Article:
By Rina Jimenez-David
One of the issues being raised against Health Secretary (on leave) Enrique Ona was the approval for testing on humans of an experimental drug that uses a combination of herbal drugs artemether, artesunate and berberine, under the name “ActRx TriAct” for the cure of both dengue and malaria.
By Jacques Le Houezec
Michael Russell and Murray Jarvik, two pioneers of smoking-cessation research in the 1970s, would probably have welcomed the development of the electronic cigarette or “personal nicotine vaporizer” (PNV).
By Lawrence O. Gostin
The United States and Europe have grossly overreacted to a few isolated cases of the Ebola virus within their borders. These panicked responses are not just futile. By violating basic scientific principles, they defy the fundamental ethical criterion for compulsory public-health action. And when it comes to protecting citizens from Ebola—not to mention preventing similar global health crises from emerging in the future—these responses may well be counterproductive.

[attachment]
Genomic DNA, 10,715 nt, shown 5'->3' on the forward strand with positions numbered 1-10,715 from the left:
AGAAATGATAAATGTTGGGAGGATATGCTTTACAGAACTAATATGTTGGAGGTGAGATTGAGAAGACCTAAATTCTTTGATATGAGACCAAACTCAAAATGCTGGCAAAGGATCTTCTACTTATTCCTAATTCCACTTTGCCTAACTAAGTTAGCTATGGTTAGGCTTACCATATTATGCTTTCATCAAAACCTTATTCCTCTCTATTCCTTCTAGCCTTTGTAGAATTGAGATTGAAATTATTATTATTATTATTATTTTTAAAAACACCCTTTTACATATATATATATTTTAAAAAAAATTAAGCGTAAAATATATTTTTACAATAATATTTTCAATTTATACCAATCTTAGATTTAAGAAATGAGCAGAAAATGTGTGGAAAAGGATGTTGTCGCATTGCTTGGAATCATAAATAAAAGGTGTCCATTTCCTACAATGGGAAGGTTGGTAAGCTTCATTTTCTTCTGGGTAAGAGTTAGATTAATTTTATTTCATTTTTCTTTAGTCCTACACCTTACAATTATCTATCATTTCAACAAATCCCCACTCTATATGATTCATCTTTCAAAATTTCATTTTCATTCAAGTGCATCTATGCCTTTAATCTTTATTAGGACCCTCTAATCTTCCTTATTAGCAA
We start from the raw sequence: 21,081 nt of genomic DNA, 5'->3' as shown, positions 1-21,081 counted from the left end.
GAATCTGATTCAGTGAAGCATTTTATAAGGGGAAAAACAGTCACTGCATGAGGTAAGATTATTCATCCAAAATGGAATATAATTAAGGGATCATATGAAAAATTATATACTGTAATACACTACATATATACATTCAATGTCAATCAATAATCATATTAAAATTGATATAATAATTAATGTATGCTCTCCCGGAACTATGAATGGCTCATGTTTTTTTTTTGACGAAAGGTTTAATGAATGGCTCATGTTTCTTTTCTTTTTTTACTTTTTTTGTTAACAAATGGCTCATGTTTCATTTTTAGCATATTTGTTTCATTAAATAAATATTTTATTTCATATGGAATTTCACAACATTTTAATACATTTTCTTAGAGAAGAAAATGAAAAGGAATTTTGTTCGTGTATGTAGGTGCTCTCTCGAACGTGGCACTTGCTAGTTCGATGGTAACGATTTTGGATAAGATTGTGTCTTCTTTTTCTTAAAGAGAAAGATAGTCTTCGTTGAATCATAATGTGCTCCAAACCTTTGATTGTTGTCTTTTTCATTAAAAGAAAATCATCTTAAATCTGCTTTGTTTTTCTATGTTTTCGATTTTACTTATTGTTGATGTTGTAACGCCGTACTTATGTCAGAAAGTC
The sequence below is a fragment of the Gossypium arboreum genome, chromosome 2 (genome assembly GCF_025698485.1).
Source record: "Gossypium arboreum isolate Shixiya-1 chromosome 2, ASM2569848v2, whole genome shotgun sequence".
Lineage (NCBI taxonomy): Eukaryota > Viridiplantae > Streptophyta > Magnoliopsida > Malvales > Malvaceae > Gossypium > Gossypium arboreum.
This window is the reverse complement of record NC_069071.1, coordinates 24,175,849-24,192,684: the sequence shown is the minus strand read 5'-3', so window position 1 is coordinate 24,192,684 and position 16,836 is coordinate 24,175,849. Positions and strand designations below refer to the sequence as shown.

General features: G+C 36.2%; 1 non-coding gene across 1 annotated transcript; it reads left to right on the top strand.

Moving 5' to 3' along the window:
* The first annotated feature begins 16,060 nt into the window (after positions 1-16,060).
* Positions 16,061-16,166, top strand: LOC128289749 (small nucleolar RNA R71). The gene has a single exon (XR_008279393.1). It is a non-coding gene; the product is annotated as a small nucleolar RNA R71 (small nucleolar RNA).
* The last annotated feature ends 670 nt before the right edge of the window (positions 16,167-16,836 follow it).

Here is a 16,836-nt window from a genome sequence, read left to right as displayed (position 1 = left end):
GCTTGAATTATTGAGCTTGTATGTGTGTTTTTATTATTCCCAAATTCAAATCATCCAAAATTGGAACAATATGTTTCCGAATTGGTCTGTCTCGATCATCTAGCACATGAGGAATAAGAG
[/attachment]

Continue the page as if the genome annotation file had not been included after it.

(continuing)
News reports say that the Philippine government is consolidating its response program to prepare the public and health sectors, including health workers in major transit hubs such as airports and seaports, to fight the deadly Ebola virus disease (EVD) in the event that it hits us.
Aside from the fact that regularly doing exercise and seriously engaging in sports improve health, getting involved in martial arts training may give the practitioner several essential benefits.